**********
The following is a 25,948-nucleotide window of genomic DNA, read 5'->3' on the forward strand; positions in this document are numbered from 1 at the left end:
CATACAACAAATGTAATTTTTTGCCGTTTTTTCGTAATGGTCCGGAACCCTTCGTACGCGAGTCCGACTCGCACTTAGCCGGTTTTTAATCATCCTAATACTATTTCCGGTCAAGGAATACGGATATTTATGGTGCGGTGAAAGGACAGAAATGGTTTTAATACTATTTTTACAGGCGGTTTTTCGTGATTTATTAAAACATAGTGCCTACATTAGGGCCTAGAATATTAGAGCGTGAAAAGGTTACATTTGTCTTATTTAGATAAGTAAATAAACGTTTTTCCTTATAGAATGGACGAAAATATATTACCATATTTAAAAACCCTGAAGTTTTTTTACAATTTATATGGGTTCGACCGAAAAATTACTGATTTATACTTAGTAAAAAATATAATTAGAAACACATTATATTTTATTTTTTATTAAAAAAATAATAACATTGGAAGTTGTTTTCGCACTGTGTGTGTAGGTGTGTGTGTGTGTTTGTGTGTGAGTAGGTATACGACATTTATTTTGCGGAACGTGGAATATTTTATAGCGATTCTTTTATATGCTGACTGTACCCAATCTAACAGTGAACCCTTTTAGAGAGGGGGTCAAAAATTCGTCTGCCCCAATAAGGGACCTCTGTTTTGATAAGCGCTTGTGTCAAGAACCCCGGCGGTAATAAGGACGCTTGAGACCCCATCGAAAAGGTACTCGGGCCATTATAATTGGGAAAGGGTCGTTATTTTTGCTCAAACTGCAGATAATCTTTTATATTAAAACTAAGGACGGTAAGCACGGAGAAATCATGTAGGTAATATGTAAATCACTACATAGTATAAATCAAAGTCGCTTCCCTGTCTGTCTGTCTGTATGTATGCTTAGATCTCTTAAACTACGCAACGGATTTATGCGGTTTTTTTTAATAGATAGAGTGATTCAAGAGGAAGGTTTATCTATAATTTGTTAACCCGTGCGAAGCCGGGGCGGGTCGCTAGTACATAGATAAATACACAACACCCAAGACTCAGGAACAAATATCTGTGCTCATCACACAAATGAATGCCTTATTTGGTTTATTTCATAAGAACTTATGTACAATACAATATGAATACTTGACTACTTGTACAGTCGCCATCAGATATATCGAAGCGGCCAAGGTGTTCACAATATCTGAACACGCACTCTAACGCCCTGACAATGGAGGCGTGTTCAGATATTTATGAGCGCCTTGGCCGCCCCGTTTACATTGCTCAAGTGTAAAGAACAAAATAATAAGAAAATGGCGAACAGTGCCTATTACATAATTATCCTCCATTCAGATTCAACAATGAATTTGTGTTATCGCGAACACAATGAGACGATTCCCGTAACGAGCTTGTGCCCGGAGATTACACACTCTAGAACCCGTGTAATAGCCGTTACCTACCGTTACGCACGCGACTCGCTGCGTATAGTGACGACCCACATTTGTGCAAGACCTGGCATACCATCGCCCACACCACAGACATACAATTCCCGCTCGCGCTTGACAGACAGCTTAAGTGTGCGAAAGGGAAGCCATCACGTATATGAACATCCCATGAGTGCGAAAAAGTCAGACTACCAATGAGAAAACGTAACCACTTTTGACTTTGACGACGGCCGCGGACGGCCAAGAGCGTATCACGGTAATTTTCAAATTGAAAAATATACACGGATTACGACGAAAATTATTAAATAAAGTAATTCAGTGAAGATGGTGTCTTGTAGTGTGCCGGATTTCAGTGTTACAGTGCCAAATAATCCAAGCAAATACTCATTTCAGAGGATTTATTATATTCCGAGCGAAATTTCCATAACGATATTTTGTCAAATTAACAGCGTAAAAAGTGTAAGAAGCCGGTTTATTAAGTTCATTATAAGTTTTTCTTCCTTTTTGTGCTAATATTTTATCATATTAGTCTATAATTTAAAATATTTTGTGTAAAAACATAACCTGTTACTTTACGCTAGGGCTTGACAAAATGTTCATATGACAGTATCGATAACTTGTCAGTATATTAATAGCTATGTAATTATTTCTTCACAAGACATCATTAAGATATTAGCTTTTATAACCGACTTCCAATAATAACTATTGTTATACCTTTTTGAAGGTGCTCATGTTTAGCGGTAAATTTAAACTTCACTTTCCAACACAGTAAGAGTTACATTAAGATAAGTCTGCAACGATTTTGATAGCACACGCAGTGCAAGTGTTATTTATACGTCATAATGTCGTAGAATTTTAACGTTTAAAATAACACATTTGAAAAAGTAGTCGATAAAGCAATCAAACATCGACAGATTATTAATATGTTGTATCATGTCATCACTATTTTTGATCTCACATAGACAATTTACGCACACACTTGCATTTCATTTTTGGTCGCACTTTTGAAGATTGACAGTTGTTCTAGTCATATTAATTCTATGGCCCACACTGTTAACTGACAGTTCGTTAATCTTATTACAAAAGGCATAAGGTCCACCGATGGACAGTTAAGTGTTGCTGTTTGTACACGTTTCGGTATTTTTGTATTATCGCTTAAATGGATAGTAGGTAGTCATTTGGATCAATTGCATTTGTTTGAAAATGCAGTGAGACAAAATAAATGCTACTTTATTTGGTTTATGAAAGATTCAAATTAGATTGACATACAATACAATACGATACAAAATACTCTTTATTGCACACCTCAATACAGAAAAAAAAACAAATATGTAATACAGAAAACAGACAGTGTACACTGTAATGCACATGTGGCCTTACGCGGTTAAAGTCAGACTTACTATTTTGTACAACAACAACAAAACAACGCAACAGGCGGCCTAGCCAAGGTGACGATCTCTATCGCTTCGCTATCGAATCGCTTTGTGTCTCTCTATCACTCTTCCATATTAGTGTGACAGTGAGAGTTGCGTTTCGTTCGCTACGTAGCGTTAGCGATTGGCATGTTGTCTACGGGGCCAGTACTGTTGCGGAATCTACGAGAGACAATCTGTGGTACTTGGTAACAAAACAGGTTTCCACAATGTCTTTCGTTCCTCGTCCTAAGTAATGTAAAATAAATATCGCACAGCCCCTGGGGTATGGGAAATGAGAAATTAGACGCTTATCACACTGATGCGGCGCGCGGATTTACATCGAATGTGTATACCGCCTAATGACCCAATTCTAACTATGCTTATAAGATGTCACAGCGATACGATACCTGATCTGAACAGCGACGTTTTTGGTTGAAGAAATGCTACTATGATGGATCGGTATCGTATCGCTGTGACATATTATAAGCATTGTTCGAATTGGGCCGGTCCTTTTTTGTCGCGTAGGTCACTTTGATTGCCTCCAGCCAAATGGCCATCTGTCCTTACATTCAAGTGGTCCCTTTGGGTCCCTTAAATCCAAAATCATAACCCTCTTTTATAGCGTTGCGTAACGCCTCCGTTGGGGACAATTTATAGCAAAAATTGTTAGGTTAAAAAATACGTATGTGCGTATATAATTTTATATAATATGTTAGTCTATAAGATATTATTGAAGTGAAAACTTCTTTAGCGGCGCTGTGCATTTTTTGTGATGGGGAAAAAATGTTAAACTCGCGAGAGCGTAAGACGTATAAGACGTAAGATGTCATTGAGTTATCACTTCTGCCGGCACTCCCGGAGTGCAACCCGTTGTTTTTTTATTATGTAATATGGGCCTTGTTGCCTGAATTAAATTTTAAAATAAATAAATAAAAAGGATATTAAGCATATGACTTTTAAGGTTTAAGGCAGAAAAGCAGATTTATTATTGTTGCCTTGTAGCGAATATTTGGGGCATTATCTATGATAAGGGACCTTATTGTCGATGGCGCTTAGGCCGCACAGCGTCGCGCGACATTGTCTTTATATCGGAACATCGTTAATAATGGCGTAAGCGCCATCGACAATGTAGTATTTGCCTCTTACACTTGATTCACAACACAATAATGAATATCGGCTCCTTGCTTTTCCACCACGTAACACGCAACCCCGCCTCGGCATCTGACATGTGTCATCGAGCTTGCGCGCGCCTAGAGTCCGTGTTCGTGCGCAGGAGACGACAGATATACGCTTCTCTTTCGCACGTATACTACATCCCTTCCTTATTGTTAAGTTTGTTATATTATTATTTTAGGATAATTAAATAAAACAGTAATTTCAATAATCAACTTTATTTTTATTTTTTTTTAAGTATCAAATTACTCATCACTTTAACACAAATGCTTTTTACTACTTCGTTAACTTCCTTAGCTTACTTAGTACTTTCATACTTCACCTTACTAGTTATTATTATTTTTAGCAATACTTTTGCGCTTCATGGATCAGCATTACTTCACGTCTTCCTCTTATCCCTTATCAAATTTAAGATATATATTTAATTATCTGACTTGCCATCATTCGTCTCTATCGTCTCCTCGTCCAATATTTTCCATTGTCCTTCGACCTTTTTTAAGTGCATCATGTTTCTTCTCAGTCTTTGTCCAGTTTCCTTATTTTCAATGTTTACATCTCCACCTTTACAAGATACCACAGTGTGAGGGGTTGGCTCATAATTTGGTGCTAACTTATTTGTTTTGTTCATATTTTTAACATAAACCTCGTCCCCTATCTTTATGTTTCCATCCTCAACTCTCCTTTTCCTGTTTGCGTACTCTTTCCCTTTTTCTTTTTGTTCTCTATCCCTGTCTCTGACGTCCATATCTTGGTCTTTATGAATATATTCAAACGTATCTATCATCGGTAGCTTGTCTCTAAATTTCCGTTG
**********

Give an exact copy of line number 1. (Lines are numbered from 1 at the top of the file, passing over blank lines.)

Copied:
The following is a 25,948-nucleotide window of genomic DNA, read 5'->3' on the forward strand; positions in this document are numbered from 1 at the left end: